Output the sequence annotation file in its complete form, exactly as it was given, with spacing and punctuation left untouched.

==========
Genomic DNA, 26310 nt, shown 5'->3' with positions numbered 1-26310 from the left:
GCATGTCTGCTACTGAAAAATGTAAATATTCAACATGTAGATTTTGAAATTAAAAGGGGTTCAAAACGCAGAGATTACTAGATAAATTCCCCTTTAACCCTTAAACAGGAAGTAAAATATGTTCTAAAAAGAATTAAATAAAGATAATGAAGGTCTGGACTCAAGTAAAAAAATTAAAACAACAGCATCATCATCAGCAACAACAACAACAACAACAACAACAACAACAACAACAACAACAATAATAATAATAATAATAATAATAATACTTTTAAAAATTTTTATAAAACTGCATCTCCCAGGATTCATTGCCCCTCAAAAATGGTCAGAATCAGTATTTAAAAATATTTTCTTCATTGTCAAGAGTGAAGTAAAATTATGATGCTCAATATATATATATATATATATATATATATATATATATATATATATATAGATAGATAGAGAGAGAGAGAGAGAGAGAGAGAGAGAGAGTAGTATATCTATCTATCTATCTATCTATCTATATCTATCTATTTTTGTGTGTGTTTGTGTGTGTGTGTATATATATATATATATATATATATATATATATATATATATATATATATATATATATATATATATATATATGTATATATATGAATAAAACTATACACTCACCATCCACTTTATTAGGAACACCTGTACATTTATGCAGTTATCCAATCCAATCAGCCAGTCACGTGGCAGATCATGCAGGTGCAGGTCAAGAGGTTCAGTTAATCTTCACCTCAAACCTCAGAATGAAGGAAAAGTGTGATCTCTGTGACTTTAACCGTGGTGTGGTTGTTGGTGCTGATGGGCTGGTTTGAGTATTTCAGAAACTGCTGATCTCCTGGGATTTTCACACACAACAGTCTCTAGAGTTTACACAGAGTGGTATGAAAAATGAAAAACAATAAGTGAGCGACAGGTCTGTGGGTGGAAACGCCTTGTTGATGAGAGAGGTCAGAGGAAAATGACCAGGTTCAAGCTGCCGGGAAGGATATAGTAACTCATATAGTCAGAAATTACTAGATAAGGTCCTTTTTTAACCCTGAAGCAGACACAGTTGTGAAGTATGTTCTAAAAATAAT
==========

Genomic DNA, 26310 nt, shown 5'->3' with positions numbered 1-26310 from the left:
GCATGTCTGCTACTGAAAAATGTAAATATTCAACATGTAGATTTTGAAATTAAAAGGGGTTCAAAACGCAGAGATTACTAGATAAATTCCCCTTTAACCCTTAAACAGGAAGTAAAATATGTTCTAAAAAGAATTAAATAAAGATAATGAAGGTCTGGACTCAAGTAAAAAAATTAAAACAACAGCATCATCATCAGCAACAACAACAACAACAACAACAACAACAACAACAACAACAACAATAATAATAATAATAATAATAATAATACTTTTAAAAATTTTTATAAAACTGCATCTCCCAGGATTCATTGCCCCTCAAAAATGGTCAGAATCAGTATTTAAAAATATTTTCTTCATTGTCAAGAGTGAAGTAAAATTATGATGCTCAATATATATATATATATATATATATATATATATATATATATATATATAGATAGATAGAGAGAGAGAGAGAGAGAGAGAGAGAGAGAGTAGTATATCTATCTATCTATCTATCTATCTATATCTATCTATTTTTGTGTGTGTTTGTGTGTGTGTGTATATATATATATATATATATATATATATATATATATATATATATATATATATATATATATATATATATATGTATATATATGAATAAAACTATACACTCACCATCCACTTTATTAGGAACACCTGTACATTTATGCAGTTATCCAATCCAATCAGCCAGTCACGTGGCAGATCATGCAGGTGCAGGTCAAGAGGTTCAGTTAATCTTCACCTCAAACCTCAGAATGAAGGAAAAGTGTGATCTCTGTGACTTTAACCGTGGTGTGGTTGTTGGTGCTGATGGGCTGGTTTGAGTATTTCAGAAACTGCTGATCTCCTGGGATTTTCACACACAACAGTCTCTAGAGTTTACACAGAGTGGTATGAAAAATGAAAAACAATAAGTGAGCGACAGGTCTGTGGGTGGAAACGCCTTGTTGATGAGAGAGGTCAGAGGAAAATGACCAGGTTCAAGCTGCCGGGAAGGATATAGTAACTCATATAGTCAGAAATTACTAGATAAGGTCCTTTTTTAACCCTGAAGCAGACACAGTTGTGAAGTATGTTCTAAAAATAAT